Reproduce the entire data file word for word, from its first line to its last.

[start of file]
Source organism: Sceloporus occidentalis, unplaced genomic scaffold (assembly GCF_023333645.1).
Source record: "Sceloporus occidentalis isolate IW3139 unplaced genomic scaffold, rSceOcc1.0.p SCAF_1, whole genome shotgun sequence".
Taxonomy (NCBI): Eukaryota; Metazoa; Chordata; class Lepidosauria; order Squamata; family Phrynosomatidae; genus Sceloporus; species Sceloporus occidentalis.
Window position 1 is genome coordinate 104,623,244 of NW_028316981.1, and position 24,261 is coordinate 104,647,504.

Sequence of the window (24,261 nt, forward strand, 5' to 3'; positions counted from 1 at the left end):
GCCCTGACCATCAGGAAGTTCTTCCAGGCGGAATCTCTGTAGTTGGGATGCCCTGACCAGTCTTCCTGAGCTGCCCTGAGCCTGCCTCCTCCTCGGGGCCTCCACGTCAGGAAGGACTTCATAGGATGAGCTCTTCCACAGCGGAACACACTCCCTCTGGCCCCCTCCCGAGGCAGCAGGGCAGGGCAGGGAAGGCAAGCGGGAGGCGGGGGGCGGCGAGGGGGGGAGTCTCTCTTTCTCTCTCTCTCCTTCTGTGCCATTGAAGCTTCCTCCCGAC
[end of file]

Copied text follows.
Source organism: Sceloporus occidentalis, unplaced genomic scaffold (assembly GCF_023333645.1).
Source record: "Sceloporus occidentalis isolate IW3139 unplaced genomic scaffold, rSceOcc1.0.p SCAF_1, whole genome shotgun sequence".
Taxonomy (NCBI): Eukaryota; Metazoa; Chordata; class Lepidosauria; order Squamata; family Phrynosomatidae; genus Sceloporus; species Sceloporus occidentalis.
Window position 1 is genome coordinate 104,623,244 of NW_028316981.1, and position 24,261 is coordinate 104,647,504.

Sequence of the window (24,261 nt, forward strand, 5' to 3'; positions counted from 1 at the left end):
GCCCTGACCATCAGGAAGTTCTTCCAGGCGGAATCTCTGTAGTTGGGATGCCCTGACCAGTCTTCCTGAGCTGCCCTGAGCCTGCCTCCTCCTCGGGGCCTCCACGTCAGGAAGGACTTCATAGGATGAGCTCTTCCACAGCGGAACACACTCCCTCTGGCCCCCTCCCGAGGCAGCAGGGCAGGGCAGGGAAGGCAAGCGGGAGGCGGGGGGCGGCGAGGGGGGGAGTCTCTCTTTCTCTCTCTCTCCTTCTGTGCCATTGAAGCTTCCTCCCGAC